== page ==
How Much is a Buffalo Nickel Worth?


Finding valuable Buffalo nickels can be like discovering a pot of gold at the end of a rainbow for coin collectors, so they must know how to spot them.

The value of a Buffalo nickel begins with its date, which should be legible and undamaged. A careful inspection should uncover more details, such as its mint mark and variety.

Type 1

The 1913 Buffalo nickel features the right-facing profile of a Native American wearing a headdress and bison or buffalo images on either side. Sculptor James Earle Fraser designed it in response to President Theodore Roosevelt’s desire for beautified coins, with five-cent coins being produced between 1913 and 1938 and widely circulated. Due to its beauty and rarity, collectors now prize this collectible coin, one popular variety being a 1937-D three-leg buffalo error coin that can fetch high values; starting prices for regular Buffalo nickels begin around $350.

The value of Buffalo nickels usually depends on their condition and type. Uncirculated coins are in great demand and may command double their circulated coin counterparts in value. A well-preserved Buffalo nickel must show great detail with no noticeable scratches or other flaws to preserve its beauty; additionally, any inscriptions should be sharp and legible.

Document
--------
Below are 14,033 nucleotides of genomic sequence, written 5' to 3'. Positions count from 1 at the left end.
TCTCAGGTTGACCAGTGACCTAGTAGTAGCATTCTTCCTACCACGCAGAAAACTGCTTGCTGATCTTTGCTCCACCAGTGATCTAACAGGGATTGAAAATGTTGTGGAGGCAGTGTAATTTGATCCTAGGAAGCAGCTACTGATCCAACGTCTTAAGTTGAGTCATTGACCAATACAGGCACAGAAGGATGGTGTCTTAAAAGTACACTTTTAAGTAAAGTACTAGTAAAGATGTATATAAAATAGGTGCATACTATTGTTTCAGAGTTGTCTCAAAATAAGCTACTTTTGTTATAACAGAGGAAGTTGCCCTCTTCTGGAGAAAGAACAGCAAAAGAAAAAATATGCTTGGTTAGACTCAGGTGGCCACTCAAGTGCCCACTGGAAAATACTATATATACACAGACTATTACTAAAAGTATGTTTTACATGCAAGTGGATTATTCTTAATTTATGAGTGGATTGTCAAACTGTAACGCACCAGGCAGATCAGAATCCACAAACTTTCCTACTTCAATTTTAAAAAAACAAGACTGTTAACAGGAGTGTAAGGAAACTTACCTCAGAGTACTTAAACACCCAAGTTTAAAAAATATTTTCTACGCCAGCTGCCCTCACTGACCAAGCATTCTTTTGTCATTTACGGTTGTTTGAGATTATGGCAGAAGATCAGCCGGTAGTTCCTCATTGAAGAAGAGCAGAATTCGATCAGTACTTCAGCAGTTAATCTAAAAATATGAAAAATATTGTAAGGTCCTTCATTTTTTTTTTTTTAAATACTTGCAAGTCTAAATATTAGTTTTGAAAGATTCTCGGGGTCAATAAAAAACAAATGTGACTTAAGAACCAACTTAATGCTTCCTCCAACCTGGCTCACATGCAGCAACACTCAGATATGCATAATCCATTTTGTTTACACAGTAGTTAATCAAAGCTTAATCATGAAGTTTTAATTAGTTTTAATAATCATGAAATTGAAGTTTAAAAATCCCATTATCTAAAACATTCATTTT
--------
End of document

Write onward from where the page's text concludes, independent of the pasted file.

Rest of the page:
There are various varieties of Buffalo nickels, but 1913 Type 1 stands out as being rarest. Minted in Philadelphia, it features the word FIVE CENTS raised over an incuse format. Its terms wear away more rapidly than they would on flat coins, thus making the Type 1 more susceptible to wear and tear than other Buffalo nickels.

Collectors should consider purchasing only type 1 Buffalo nickel coins that show no evidence of wear and feature errors like die clashing and eroded edges to ensure they get coins of optimal quality. When making their selection, collectors should observe coins to look out for these variations as a measure to guarantee maximum quality!

The 1913 Type 2 Buffalo nickel was produced in Denver and San Francisco and is extremely rare; one in mint state can fetch as much as $13,500. Collectors should note that this coin may cost more than others due to the unique design on its reverse.

Type 2

The Buffalo nickel is one of the most beloved coins from this series, evoking American idealization of the Wild West with its design. Produced between 1913 and 1938, its value can depend on mint date, rarity, and condition factors – as can its value be in thousands! However, the discount varies based on mint date, rarity, and condition factors.